Yes, it's true! Donkeys fly!

Feral donkeys on the Big Island
Feral donkeys on the Big Island
Brady Bergin
Brady Bergin
Keith Dane
Keith Dane

By Teri Okita – bio | email

WAIKOLOA (HawaiiNewsNow) - Donkeys are flying on the Big Island!

As part of a historic plan to control the growing overpopulation problem in Waikoloa, 120 feral donkeys received a one-way ticket to a ranch in California today. It's being billed as "The Flight of the Nightingales".

"It's ideal," says veterinarian Brady Bergin. "It's the best way for them to travel."

Ten dozen wild Nightingale donkeys are flying - six to a pen, without tranquilizers - from Kona to Los Angeles. "It's air-conditioned. The boxes have shavings and bedding for them so that their urine will be soaked, and it will be comfortable for them to lie down," explains Dr. Bergin.

Nothing like this has ever been done before, and the monumental task of transporting dozens of donkeys to the mainland began long before this airplane ride.

U.S. Humane Society Equine Director, Keith Dane, says, "First, we had to get the donkeys to come to us. We did not want to chase them or round them up or use helicopters to gather them. So, we set up a very gentle trapping system."

They used food and water to entice them. Weeks later, those donkeys were micro-chipped, immunized, treated with anti-biotics, and for the males, castrated.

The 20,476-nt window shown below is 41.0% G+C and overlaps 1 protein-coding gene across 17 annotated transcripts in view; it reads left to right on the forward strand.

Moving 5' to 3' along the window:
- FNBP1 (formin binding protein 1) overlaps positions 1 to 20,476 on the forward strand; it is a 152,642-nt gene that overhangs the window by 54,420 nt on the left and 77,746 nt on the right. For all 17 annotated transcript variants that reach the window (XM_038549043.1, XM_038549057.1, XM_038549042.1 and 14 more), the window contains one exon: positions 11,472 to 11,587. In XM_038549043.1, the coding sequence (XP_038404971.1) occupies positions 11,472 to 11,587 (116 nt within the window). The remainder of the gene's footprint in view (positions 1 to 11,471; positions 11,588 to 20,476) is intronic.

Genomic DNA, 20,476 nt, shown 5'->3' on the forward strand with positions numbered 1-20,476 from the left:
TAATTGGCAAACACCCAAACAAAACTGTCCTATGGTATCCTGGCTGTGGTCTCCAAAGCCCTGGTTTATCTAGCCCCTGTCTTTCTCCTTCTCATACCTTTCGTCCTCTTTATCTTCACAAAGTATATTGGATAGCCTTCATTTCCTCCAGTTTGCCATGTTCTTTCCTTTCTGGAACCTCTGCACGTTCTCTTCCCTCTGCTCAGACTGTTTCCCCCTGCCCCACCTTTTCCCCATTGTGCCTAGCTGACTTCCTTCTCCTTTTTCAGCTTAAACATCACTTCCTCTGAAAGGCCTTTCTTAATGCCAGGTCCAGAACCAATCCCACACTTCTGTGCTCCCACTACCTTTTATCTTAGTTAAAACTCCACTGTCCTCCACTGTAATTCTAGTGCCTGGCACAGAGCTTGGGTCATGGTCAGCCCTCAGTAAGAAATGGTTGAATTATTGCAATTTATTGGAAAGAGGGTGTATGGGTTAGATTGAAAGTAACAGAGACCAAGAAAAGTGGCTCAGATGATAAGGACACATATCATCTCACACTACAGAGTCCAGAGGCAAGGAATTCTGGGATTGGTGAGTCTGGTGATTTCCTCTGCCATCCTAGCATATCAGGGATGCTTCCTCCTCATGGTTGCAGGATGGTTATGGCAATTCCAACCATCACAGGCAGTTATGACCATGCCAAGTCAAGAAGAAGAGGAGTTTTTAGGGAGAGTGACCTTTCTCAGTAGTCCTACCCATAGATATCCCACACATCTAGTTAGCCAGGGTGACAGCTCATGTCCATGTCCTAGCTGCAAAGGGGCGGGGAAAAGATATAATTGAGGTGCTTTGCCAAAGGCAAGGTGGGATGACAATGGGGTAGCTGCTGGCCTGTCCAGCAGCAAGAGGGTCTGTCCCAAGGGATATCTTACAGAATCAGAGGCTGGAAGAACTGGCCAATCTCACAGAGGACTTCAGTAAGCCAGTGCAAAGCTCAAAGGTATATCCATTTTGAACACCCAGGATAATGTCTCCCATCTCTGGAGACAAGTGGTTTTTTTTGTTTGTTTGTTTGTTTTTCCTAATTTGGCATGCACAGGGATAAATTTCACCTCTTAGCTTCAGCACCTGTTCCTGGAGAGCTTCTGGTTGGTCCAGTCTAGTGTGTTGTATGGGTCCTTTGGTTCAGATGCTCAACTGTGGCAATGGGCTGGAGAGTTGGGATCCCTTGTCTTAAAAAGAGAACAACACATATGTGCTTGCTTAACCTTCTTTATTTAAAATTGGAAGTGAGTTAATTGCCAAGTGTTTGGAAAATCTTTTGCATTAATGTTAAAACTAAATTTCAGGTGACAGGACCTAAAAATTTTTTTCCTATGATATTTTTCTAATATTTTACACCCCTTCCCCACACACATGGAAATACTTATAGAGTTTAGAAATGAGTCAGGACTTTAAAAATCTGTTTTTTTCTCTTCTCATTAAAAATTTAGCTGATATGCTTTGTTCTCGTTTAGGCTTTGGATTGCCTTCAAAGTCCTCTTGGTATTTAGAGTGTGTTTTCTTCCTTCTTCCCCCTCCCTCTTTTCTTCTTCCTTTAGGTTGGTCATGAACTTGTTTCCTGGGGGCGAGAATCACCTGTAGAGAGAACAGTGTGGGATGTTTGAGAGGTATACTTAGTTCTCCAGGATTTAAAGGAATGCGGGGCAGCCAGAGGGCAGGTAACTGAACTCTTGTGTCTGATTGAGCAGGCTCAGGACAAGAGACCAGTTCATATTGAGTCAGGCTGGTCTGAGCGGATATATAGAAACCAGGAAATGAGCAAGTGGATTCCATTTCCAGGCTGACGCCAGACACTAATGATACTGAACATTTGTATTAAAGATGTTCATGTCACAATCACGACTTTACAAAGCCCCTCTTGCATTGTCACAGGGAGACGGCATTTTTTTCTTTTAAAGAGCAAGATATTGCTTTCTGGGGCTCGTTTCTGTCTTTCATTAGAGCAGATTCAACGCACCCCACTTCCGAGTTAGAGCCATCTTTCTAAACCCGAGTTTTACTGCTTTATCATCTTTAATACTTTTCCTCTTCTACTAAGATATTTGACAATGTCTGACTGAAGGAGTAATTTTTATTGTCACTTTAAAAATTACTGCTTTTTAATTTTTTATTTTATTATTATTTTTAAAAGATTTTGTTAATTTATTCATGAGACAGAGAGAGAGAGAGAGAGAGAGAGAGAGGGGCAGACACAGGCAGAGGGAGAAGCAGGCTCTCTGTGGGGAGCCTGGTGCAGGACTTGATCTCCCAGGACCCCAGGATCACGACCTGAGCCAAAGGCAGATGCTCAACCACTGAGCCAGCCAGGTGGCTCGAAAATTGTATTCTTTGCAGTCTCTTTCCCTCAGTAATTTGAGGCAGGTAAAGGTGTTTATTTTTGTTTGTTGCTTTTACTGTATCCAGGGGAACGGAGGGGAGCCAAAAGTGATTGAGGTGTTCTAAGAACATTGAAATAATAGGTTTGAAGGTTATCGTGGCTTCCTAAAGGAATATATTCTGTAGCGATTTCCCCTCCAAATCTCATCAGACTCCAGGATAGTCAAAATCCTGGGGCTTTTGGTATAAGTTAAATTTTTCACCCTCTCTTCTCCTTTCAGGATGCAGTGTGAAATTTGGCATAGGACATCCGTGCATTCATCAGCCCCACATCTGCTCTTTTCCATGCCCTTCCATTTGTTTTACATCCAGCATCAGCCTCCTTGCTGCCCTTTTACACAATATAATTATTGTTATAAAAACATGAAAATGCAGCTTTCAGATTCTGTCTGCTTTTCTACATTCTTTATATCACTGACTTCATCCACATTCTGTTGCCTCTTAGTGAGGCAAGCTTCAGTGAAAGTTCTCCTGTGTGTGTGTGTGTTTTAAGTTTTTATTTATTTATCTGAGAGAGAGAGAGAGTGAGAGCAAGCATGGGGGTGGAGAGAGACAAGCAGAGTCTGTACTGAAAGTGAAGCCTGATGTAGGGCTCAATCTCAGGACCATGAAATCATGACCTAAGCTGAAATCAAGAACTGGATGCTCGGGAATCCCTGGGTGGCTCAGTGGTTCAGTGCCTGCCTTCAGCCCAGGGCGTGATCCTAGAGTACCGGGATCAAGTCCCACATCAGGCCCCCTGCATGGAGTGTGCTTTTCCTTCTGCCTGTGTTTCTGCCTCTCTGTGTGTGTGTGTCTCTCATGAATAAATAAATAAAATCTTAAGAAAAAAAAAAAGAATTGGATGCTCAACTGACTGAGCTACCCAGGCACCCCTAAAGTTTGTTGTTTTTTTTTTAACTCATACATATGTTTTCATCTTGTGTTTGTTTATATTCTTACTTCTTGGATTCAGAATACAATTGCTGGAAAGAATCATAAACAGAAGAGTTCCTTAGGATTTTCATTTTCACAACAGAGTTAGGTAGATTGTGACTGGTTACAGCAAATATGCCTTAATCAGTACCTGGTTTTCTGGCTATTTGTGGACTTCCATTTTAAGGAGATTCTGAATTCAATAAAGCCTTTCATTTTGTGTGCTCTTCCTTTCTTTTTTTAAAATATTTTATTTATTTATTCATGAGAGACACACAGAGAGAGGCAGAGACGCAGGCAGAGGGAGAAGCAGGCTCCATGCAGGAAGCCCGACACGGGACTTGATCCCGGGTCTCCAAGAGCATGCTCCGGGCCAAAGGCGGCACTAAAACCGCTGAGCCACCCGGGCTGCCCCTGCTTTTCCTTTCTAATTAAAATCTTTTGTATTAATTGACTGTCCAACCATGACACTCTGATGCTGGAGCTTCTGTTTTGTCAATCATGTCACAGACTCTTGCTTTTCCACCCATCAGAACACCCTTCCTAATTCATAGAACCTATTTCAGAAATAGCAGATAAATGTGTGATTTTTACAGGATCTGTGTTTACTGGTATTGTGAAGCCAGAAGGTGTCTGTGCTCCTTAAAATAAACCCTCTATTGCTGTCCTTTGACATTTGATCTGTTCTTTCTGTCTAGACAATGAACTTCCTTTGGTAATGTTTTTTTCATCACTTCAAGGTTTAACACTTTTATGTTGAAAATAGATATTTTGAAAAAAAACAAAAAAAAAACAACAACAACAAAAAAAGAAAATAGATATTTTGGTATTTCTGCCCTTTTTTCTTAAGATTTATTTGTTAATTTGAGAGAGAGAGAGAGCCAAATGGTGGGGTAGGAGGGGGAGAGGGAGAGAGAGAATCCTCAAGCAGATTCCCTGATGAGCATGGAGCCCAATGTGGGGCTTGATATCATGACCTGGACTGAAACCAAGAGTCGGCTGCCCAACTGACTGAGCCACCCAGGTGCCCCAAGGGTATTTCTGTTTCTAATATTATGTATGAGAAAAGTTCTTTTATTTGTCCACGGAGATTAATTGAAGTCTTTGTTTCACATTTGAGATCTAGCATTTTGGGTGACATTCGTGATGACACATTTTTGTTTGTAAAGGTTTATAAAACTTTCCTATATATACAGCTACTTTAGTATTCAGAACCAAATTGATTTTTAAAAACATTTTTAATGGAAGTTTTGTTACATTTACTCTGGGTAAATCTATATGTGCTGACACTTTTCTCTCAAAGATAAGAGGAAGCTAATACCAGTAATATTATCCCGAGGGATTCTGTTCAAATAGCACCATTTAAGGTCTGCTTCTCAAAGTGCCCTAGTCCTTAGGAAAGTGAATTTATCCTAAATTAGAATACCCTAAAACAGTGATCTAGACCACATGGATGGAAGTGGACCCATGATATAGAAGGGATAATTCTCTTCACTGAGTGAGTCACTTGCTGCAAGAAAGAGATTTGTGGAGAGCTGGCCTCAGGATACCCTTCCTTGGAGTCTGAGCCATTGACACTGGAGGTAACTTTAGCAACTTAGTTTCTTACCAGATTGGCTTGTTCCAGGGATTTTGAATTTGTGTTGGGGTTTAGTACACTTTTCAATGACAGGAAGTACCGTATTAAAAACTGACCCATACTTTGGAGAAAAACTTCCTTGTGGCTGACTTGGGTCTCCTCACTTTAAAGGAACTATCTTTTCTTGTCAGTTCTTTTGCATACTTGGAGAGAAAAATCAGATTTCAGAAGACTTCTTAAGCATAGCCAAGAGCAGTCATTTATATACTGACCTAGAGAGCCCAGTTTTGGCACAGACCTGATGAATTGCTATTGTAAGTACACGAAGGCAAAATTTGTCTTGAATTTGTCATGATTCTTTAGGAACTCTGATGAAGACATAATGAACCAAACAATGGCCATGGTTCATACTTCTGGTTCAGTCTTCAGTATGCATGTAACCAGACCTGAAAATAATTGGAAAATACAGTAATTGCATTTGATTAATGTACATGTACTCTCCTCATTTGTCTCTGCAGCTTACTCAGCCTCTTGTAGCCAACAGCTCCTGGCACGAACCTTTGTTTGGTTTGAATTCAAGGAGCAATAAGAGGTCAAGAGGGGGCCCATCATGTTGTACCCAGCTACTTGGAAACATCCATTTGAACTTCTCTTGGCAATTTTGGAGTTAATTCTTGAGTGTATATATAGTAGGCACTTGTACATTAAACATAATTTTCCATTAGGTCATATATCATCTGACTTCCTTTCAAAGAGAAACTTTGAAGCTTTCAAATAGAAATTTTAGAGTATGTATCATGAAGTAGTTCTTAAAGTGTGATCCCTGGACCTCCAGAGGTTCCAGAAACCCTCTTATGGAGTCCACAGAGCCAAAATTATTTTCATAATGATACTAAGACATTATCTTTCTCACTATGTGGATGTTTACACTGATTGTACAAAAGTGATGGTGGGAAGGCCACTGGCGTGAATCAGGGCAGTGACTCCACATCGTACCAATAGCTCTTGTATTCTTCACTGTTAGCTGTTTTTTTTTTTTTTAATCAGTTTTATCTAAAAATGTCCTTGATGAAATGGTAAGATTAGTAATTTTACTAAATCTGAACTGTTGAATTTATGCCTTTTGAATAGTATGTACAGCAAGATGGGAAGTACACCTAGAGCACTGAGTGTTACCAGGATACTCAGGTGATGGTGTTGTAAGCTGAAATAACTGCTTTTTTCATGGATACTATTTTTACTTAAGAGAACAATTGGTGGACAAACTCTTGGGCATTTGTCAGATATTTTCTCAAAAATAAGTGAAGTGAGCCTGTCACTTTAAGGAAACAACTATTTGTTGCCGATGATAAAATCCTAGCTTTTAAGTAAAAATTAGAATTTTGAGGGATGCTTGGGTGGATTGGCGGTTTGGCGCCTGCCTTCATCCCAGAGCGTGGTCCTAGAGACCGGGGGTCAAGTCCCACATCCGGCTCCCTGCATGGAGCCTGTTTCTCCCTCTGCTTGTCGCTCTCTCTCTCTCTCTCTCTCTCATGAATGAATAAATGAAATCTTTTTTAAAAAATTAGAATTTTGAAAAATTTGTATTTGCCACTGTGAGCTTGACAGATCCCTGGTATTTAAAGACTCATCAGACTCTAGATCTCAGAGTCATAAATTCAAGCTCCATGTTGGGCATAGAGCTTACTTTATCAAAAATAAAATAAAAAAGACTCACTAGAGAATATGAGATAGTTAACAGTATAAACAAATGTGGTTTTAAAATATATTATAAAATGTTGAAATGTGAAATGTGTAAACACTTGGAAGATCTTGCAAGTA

Rescuers felt they had to do something to curb the growing overpopulation in drought-stricken West Hawaii. 600 were estimated to be living in the area. Feral donkeys have trashed landscapes, broken fences, and roamed too close for comfort in their search for food. Now, they're en route to Tehachapi, California where experts at Peaceful Valley Donkey Rescue will help find homes for them. Big island rescuers were hoping to keep them in Hawaii, but the numbers were just too large.

"They're our donkeys, and we'd like them to stay. We just have so many of them, when we have an opportunity to send them to a place like Peaceful Valley Donkey Rescue, where they're going to receive the best care a donkey could ask for, it's hard for us to turn that down," says Dr. Bergin.

He adds they'll send more wild donkeys over to the mainland, if this trip proves successful. The owners of the donkey rescue plan to hold an adoption fair on October 29th in Tehachapi, and they say they don't think they'll have any problem adopting "Hawaiian" donkeys.

Now, these beasts of burden will no longer be a burden to residents on the Big Island.

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